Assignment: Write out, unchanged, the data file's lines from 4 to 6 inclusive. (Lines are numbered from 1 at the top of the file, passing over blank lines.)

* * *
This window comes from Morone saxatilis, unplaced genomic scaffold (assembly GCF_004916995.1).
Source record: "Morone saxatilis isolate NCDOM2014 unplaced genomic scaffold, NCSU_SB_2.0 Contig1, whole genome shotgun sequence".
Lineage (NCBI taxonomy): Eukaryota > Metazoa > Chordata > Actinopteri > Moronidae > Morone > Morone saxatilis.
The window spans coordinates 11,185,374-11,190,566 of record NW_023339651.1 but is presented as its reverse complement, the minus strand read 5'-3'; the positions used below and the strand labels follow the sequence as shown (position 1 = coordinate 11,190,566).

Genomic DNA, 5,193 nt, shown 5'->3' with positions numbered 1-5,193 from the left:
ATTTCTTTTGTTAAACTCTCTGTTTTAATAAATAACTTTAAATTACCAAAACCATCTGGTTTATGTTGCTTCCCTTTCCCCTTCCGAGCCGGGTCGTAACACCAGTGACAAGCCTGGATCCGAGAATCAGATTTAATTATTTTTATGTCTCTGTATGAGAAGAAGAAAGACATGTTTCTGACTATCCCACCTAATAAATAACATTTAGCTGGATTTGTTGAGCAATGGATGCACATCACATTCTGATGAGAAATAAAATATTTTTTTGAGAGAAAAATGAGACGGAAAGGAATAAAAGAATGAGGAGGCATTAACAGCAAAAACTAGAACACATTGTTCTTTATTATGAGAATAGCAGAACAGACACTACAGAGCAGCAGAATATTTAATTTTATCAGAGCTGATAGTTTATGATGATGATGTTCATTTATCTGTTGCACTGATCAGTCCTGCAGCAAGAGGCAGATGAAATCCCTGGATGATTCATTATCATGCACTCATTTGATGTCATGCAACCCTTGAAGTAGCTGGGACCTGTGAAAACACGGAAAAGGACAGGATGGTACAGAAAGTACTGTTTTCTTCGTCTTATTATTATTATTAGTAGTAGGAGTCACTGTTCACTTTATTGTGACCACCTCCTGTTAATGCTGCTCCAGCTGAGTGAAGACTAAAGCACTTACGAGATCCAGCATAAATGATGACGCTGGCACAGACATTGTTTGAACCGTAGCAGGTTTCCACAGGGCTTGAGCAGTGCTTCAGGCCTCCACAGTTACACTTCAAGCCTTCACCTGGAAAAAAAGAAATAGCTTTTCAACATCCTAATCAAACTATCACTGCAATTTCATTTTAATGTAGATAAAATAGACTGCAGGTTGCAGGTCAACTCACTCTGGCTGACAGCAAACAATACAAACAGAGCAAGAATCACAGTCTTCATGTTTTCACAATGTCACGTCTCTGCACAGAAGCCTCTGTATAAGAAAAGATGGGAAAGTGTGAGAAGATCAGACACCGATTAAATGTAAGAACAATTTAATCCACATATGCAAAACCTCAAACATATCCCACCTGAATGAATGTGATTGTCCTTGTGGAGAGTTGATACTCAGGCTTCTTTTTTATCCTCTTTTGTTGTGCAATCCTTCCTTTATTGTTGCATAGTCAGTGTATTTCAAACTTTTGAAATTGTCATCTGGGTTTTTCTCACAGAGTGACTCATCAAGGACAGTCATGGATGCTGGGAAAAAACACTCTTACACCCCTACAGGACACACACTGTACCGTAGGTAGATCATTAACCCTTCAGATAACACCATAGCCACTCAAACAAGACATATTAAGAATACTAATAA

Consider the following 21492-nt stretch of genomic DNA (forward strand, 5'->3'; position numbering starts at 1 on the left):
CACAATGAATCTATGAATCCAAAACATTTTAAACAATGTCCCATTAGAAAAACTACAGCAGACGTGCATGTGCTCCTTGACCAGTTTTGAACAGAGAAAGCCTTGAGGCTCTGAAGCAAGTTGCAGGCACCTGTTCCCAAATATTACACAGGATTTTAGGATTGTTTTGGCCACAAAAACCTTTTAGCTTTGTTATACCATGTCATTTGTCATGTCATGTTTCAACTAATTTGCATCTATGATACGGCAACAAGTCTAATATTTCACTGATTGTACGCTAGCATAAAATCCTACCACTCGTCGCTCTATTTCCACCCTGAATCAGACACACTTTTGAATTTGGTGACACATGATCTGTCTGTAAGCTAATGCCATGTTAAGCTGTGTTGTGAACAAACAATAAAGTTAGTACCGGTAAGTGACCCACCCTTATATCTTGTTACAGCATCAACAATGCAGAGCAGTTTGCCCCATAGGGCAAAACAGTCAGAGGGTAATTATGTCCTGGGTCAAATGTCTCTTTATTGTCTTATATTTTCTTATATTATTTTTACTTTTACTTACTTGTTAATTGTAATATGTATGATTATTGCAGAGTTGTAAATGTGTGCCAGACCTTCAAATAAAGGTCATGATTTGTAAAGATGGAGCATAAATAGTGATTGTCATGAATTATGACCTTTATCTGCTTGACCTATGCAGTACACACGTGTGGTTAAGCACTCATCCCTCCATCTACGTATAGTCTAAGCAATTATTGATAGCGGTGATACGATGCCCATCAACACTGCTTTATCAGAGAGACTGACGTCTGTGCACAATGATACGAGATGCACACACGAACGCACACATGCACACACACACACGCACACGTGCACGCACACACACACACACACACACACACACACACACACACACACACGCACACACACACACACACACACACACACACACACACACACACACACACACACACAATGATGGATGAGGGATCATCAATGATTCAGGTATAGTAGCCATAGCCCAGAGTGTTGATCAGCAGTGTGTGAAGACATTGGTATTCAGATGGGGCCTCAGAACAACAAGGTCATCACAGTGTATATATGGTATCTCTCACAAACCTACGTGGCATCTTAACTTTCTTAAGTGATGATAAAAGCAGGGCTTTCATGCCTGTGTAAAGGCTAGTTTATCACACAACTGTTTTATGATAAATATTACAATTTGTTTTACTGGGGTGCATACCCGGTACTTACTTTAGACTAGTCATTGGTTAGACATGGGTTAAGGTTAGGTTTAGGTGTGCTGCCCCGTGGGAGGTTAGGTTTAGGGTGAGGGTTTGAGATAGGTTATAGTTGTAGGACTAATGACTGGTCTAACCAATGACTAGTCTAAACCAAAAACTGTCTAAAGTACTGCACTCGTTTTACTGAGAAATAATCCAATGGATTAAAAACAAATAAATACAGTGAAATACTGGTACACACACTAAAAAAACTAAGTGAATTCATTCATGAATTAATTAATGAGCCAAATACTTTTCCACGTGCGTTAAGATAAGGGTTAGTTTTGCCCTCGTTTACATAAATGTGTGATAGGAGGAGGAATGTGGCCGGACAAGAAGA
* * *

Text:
The window spans coordinates 11,185,374-11,190,566 of record NW_023339651.1 but is presented as its reverse complement, the minus strand read 5'-3'; the positions used below and the strand labels follow the sequence as shown (position 1 = coordinate 11,190,566).

Genomic DNA, 5,193 nt, shown 5'->3' with positions numbered 1-5,193 from the left:
ATTTCTTTTGTTAAACTCTCTGTTTTAATAAATAACTTTAAATTACCAAAACCATCTGGTTTATGTTGCTTCCCTTTCCCCTTCCGAGCCGGGTCGTAACACCAGTGACAAGCCTGGATCCGAGAATCAGATTTAATTATTTTTATGTCTCTGTATGAGAAGAAGAAAGACATGTTTCTGACTATCCCACCTAATAAATAACATTTAGCTGGATTTGTTGAGCAATGGATGCACATCACATTCTGATGAGAAATAAAATATTTTTTTGAGAGAAAAATGAGACGGAAAGGAATAAAAGAATGAGGAGGCATTAACAGCAAAAACTAGAACACATTGTTCTTTATTATGAGAATAGCAGAACAGACACTACAGAGCAGCAGAATATTTAATTTTATCAGAGCTGATAGTTTATGATGATGATGTTCATTTATCTGTTGCACTGATCAGTCCTGCAGCAAGAGGCAGATGAAATCCCTGGATGATTCATTATCATGCACTCATTTGATGTCATGCAACCCTTGAAGTAGCTGGGACCTGTGAAAACACGGAAAAGGACAGGATGGTACAGAAAGTACTGTTTTCTTCGTCTTATTATTATTATTAGTAGTAGGAGTCACTGTTCACTTTATTGTGACCACCTCCTGTTAATGCTGCTCCAGCTGAGTGAAGACTAAAGCACTTACGAGATCCAGCATAAATGATGACGCTGGCACAGACATTGTTTGAACCGTAGCAGGTTTCCACAGGGCTTGAGCAGTGCTTCAGGCCTCCACAGTTACACTTCAAGCCTTCACCTGGAAAAAAAGAAATAGCTTTTCAACATCCTAATCAAACTATCACTGCAATTTCATTTTAATGTAGATAAAATAGACTGCAGGTTGCAGGTCAACTCACTCTGGCTGACAGCAAACAATACAAACAGAGCAAGAATCACAGTCTTCATGTTTTCACAATGTCACGTCTCTGCACAGAAGCCTCTGTATAAGAAAAGATGGGAAAGTGTGAGAAGATCAGACACCGATTAAATGTAAGAACAATTTAATCCACATATGCAAAACCTCAAACATATCCCACCTGAATGAATGTGATTGTCCTTGTGGAGAGTTGATACTCAGGCTTCTTTTTTATCCTCTTTTGTTGTGCAATCCTTCCTTTATTGTTGCATAGTCAGTGTATTTCAAACTTTTGAAATTGTCATCTGGGTTTTTCTCACAGAGTGACTCATCAAGGACAGTCATGGATGCTGGGAAAAAACACTCTTACACCCCTACAGGACACACACTGTACCGTAGGTAGATCATTAACCCTTCAGATAACACCATAGCCACTCAAACAAGACATATTAAGAATACTAATAA